Get to know the individual in a variety of situations. Once you discern the individual's strengths. Know the traits of high performers in the role. Select the best fit and build upon those.
An important element of today's ecosystem of partners joined together in a common platform is that it could include competitors. In the past, the key was to control the value chain from suppliers to consumers. Today, it's a different approach.
"If you're in a small company being pulled into a big ecosystem, don't think of it as losing control. It may help you to become bigger.” — Ram Charan
Follow four principles as you develop a strategy for high potentials. First, they are a resource for the company, not for an individual boss to protect. Second, their development paths must be customized to their needs. Third, the high potentials should be active participants in their development. Finally, you must accelerate their growth as fast as possible.
Charan wrote the book with his long-time collaborator Geri Willigan. It contains few surprises but covers a lot of terrain in his usual sage manner. It can serve as a modern management manual for use by individuals or organizations.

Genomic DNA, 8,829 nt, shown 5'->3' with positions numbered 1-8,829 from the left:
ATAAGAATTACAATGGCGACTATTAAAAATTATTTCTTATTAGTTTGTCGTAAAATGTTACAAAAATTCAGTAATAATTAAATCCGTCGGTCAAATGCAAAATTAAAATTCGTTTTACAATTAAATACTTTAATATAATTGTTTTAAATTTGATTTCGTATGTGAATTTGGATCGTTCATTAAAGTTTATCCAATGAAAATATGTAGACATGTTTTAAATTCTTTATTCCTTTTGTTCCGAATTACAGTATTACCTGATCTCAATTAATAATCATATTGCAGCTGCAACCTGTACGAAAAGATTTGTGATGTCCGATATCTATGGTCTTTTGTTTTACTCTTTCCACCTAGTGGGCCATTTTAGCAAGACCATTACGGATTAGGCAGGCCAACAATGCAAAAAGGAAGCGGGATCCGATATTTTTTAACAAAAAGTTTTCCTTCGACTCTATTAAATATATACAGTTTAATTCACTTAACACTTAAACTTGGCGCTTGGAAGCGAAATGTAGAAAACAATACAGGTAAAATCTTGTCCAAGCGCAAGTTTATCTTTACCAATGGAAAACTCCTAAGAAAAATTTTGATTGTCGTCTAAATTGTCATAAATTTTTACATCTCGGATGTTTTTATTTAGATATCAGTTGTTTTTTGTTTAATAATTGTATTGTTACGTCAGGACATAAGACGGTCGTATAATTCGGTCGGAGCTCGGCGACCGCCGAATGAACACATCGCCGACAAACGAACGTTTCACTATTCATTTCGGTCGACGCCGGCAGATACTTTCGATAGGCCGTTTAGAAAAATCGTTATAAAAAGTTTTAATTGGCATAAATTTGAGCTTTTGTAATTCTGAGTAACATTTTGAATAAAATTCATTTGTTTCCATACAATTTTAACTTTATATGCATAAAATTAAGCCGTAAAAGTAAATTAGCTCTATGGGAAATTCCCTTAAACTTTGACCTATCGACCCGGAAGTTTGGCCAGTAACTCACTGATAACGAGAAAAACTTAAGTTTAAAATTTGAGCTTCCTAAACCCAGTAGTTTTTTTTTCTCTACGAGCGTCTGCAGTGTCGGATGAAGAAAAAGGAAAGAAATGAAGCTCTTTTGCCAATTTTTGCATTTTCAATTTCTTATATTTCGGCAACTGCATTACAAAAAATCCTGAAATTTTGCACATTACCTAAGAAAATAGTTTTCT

Offering employees career development opportunities is extremely beneficial
We are incredibly passionate about Behavioural DNA and the impact this scientific insight can have on your teams and your business.
Using SuccessFinder, people develop a healthy and deep trust in each other and the team's purpose — they feel free to express feelings and ideas. Everybody is working toward the same goals. Team members are clear on how to work together, how to contribute their unique strengths, and how to accomplish tasks.
Given the changes in the way organizations are operating and the shifting demographic composition of the workforce, offering career development opportunities to employees could be extremely beneficial to employers. Informal and formal learning experiences can provide employees with a more comprehensive skill set and reassurance that their employer recognizes their value. With new knowledge and abilities, employees will be better prepared to handle new technologies and innovations and may be able to contribute to enhancing their organization’s systems and procedures.